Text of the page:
For example, let’s say that the cryptocurrency XYZ is undervalued on exchange A, where it is trading at 1 ETH = 10 XYZ, and overvalued on exchange B, where it is trading at 1 ETH = 12 XYZ. The attacker uses the 500 ETH to buy 5000 XYZ on exchange A, where it is undervalued, and then immediately sells the 5000 XYZ on exchange B, where it is overvalued, for 600 ETH.
Now the attacker has 1100 ETH: the original 500 ETH plus the 600 ETH profit from the arbitrage trade. The attacker repays the flash loan of 1000 ETH, plus any fees and interest, and keeps the remaining 100 ETH profit.
This is an example of a flash loan arbitrage attack. This attack takes advantage of price discrepancies between different exchanges to generate profit. Arbitrage is not inherently malicious; many traders use flash loans for legitimate purposes. However, it becomes malicious when used to steal funds from the protocol by exacerbating a vulnerability in a DeFi Smart contract.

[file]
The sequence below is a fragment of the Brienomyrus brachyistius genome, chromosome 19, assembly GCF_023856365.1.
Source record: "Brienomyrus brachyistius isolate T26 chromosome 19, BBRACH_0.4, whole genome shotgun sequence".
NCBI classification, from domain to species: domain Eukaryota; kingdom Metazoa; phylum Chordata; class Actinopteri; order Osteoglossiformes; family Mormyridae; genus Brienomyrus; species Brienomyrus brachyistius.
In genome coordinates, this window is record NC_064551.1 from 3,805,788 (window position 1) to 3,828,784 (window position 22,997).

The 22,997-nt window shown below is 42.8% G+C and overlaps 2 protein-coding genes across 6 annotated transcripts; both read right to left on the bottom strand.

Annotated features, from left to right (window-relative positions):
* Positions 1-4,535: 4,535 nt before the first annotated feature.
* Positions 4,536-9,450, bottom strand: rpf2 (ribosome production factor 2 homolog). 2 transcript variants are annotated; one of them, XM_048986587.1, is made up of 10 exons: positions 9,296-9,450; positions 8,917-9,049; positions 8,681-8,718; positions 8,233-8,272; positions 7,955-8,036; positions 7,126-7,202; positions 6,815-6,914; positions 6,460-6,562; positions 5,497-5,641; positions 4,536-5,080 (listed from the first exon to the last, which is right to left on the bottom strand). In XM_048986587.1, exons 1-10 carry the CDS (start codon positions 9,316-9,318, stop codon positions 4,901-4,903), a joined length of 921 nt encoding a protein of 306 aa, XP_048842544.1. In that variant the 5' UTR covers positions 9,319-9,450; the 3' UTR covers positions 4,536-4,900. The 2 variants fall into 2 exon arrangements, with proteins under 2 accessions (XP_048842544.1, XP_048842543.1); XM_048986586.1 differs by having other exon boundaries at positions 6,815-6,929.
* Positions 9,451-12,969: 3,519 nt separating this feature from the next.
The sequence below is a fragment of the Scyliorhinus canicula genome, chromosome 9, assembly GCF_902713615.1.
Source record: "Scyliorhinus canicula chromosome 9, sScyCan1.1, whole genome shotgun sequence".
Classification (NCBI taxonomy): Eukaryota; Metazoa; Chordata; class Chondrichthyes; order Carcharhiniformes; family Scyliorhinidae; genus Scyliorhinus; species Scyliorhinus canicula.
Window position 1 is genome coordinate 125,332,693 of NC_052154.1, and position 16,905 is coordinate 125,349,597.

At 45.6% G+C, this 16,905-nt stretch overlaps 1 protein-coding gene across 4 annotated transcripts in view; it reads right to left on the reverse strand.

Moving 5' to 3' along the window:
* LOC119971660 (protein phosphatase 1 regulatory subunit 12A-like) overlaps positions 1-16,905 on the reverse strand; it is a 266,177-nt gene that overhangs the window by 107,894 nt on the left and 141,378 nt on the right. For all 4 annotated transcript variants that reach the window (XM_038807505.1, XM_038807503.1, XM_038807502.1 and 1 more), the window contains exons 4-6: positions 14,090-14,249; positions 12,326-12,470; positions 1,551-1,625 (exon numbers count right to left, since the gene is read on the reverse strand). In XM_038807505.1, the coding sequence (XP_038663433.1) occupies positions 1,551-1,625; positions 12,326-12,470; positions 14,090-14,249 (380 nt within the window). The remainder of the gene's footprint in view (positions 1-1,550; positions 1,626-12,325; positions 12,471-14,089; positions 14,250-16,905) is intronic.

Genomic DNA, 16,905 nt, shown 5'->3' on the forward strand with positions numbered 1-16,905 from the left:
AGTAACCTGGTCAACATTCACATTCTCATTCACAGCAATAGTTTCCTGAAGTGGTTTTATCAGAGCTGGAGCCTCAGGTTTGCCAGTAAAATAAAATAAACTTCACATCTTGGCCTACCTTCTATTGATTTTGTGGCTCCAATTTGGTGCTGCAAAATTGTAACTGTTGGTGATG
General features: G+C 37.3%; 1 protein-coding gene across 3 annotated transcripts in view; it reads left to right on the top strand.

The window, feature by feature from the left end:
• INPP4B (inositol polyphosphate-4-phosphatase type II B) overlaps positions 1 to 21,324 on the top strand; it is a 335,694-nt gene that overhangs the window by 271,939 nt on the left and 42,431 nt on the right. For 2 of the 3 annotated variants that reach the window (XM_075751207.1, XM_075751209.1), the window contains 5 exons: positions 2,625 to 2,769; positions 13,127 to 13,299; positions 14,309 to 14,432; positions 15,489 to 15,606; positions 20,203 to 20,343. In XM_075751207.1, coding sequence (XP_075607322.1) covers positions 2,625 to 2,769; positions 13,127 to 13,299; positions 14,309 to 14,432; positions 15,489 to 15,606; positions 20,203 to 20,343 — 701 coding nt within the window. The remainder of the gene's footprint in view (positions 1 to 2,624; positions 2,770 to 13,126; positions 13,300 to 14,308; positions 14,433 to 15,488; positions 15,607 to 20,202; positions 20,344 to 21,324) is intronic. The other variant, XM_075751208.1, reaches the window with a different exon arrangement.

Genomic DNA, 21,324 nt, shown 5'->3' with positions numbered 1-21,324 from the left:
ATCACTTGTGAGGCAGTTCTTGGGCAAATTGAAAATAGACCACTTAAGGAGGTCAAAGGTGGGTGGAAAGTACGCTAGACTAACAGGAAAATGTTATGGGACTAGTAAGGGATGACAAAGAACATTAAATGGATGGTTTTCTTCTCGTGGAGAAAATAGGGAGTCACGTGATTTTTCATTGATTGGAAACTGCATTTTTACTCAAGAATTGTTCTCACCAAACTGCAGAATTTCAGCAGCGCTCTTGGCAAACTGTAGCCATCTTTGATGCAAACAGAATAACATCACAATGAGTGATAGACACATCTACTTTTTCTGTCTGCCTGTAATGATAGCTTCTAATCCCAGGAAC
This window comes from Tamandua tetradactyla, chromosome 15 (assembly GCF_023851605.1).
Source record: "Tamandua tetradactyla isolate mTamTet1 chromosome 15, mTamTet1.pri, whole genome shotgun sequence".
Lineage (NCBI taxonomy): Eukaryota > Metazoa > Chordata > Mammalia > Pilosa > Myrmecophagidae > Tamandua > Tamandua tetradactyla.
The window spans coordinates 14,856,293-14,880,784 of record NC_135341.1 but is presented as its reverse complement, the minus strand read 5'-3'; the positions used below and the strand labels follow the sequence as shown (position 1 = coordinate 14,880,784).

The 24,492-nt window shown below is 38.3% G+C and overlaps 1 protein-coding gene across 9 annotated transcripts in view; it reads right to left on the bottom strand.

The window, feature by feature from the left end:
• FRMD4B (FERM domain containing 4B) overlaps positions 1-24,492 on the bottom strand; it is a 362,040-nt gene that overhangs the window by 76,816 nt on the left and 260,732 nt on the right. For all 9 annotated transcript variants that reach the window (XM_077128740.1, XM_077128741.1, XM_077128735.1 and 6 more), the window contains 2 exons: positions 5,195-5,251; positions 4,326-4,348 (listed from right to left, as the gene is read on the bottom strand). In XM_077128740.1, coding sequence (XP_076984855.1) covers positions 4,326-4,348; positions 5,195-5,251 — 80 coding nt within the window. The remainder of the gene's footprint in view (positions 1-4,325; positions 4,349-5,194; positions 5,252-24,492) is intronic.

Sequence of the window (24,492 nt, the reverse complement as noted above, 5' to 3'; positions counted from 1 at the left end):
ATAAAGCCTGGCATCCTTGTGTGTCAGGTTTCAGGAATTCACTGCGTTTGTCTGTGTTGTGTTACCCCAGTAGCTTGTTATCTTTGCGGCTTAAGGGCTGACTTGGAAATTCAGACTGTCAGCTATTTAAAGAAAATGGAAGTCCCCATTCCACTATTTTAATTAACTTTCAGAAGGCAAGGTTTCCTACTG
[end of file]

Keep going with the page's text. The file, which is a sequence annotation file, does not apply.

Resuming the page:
It’s worth noting that this is just one example. A real-world flash loan attack could take many different forms depending on the specific vulnerability or manipulation tactic being used.
Price manipulation: Attackers can use flash loans to manipulate the price of a cryptocurrency by artificially inflating or deflating its value. This can cause significant losses for traders who have placed orders based on manipulated prices.
Arbitrage: Attackers can exploit price discrepancies between separate decentralized exchanges (DEXs) by using flash loans to execute arbitrage trades. While this attack is not necessarily malicious, it can still cause losses for legitimate traders.
Smart contract exploits: Attackers can use flash loans to take advantage of vulnerabilities in DeFi smart contracts, such as reentrancy bugs or integer overflow errors. This can allow them to steal funds from the protocol or execute other attacks.